By Corina Martinez Chaudhry
Negras: Stories of Puerto Rican Slave Women by Yolanda Arroyo Puzarro; Publisher: Independently Published
The slave trade is nothing short of a holocaust. Many people’s lives were stolen, uprooted, and destroyed for the greed of the more ‘civilized’ white man. Though, when it comes to slavery in general, we often think about Africans taken from West Africa and brought directly to Europe or America; particularly the South. In fact, the term slavery conjures up many images such as plantations, cotton picking, ships, whippings, death, injustice, etc. I could list so many more images of this dark time of slavery in our history and this saddens me; however, these raw and thought provoking things are what make this book stand out because it captures the atrocities of slavery overall.
The Trilogy, Negras: Stories of Puerto Rican Slave Women is a small book comprised of three narrative stories. The three stories are fictional; however, they are powerful. These stories are masterfully written by Yolanda Arroyo Pizarro and will leave you touched, enlightened, and at the same time will make you question humanity.
I do, however, find this particular subject fascinating. All the stories written in this book were depicted from the viewpoint of strong black female slaves, which is unusual. Oftentimes, we hear about the slave trade through novels such as Uncle Tom’s Cabin, Narrative of the Life of Frederick Douglass, or 12 Years a Slave. Though these stories are classics and downright powerful, they lack one element.
What’s that you might ask? They lack the conviction and fight of a strong women and particularly black woman who endured the callousness and cruelty of the slave trade!
If you think this book showcases black woman like Mammy in Gone with the Wind who were portrayed as simple-minded cheery black woman happily eager to serve their white masters like Scarlett O’Hara, think again! Rather, this book gives us a small glimpse into three slave woman; Wanwe, Ndizi, and Tshanwe. Each story is riveting, thought provoking, and somber. I must say at times I found the stories graphic; however, this was warranted to bring this dark subject matter to light.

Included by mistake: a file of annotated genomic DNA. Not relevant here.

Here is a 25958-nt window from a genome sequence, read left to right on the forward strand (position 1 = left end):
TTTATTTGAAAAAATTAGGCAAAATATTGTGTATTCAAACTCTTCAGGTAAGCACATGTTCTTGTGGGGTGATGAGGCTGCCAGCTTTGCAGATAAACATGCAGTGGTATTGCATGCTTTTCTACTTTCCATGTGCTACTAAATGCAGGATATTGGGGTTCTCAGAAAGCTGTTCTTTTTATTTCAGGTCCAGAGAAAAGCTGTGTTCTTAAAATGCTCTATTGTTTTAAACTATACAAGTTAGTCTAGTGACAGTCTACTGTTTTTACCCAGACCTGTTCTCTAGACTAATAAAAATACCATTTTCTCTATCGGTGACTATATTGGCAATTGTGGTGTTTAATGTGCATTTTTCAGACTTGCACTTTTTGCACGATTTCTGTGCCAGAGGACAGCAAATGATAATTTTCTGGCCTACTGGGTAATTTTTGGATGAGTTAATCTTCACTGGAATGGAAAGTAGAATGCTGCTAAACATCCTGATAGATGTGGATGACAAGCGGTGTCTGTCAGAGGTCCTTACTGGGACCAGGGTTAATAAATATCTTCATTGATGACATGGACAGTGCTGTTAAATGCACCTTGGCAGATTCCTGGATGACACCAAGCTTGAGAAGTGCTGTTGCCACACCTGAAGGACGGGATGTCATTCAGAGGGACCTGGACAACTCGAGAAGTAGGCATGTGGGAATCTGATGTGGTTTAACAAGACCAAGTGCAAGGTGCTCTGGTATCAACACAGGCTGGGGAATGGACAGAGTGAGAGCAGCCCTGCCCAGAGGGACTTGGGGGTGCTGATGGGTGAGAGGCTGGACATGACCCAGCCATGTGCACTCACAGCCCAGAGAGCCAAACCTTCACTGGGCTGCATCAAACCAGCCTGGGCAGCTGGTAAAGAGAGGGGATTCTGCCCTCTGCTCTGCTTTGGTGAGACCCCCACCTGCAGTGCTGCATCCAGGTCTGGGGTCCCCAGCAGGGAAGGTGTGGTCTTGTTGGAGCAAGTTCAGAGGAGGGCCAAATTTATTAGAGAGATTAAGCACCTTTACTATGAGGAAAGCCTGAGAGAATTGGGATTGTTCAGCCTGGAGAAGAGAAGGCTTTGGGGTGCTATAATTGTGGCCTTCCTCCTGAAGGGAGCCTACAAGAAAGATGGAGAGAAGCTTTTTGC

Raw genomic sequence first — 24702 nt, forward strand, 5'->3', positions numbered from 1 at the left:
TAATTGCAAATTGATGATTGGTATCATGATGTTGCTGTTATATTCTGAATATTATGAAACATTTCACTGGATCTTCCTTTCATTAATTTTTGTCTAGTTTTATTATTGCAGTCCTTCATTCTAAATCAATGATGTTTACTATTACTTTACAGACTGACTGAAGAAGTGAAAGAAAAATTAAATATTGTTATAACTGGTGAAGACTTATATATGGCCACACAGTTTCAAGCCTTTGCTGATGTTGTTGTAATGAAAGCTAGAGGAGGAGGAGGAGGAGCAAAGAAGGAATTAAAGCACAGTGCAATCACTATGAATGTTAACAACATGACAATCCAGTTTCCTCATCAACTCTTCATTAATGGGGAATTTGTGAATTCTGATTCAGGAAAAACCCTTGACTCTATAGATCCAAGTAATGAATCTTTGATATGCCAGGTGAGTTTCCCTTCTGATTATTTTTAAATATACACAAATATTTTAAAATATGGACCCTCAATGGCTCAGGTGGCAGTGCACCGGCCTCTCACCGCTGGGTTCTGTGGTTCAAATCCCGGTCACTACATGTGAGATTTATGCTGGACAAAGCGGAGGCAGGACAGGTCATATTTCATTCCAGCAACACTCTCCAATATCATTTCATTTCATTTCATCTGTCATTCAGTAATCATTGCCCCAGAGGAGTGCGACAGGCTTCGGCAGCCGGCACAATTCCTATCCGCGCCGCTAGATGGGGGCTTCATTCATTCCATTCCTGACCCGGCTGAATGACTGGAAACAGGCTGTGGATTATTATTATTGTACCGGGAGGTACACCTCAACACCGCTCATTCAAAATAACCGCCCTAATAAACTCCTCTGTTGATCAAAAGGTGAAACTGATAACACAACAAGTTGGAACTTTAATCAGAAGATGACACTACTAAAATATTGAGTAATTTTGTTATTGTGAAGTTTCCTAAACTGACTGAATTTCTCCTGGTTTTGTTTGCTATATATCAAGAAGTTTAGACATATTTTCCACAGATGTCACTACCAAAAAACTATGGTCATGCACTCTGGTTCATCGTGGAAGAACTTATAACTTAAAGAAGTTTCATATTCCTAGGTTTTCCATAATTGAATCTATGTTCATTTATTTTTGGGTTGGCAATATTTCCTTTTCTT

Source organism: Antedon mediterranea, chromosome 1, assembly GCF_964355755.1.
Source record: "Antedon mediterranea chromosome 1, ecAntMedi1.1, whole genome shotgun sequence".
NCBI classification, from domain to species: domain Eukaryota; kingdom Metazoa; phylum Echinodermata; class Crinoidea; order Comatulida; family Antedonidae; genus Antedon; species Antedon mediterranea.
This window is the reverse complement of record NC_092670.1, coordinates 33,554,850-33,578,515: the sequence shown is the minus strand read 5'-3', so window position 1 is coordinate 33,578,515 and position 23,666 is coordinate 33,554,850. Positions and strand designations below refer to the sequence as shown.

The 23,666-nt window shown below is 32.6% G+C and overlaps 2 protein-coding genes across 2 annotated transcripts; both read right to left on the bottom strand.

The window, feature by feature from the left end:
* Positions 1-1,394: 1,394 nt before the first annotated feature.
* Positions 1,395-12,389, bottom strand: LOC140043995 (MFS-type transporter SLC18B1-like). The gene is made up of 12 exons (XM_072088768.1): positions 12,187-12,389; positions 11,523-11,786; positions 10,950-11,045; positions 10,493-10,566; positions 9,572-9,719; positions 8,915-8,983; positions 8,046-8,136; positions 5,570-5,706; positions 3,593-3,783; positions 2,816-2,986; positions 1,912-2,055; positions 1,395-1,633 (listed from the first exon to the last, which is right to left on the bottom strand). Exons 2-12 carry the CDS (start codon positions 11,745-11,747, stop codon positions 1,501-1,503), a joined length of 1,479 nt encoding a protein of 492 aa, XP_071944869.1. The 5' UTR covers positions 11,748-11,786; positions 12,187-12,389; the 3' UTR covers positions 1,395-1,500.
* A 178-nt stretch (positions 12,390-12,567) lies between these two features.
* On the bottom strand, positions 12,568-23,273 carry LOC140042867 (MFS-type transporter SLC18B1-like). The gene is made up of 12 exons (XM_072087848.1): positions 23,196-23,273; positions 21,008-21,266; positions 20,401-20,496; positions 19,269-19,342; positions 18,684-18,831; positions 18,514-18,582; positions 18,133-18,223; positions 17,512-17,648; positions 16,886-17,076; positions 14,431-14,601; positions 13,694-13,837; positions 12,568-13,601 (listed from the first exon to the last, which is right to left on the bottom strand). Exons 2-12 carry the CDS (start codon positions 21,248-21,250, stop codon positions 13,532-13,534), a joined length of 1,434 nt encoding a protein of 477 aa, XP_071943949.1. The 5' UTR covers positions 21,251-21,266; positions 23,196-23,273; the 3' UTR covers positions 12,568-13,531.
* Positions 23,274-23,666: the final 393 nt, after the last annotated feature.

Though often times in book reviews I leave out important information so not to spoil a story, I believe in this case, it’s important that readers get an overall idea of what a book may entail. In this trilogy each character becomes the main subject of each story.
Wanwe is a woman who reflects on her glory days of being free and on her rich African culture while being transported across the sea. Aboard the ship, she experiences traumatic consequences. In the second story Ndizi is a midwife who is being executed due to killing several babies of other women who are slaves. Why did she do this? To ensure they do not enter the slave trade, and to ensure that white masters lose their ‘property.’ In the third story Tshanwe is continually raped by her master. She is also used to carry the master’s arrows while he is out hunting or practicing. One particular day she is attacked by the master’s son and stabbed endlessly while not in the presence of her master. She obviously defends herself, but is punished by being beaten until unconscious. She is believed to be dead; however, she escapes and retaliates. How does she do this? You’ll have to read the book to find out!
I believe this book could be used in colleges throughout the world. Oftentimes, simple and short stories are just as effective as the slave classics I mentioned above. These particular stories make great discussion topics, were well written, and fast paced. Truly the author has mastered the art of short story writing–the plot is to the point and the characters are developed enough to make an impact! If you want a quick fascinating read, I say grab this book and be prepared to experience the dark side of humanity.
I promise this book, though short, will leave you thinking about the slave trade, will enlighten you on the dark side of humankind, and most importantly will touch you forever!
Source: Book was provided by author for review. It was reviewed by Corina Martinez Chaudhry.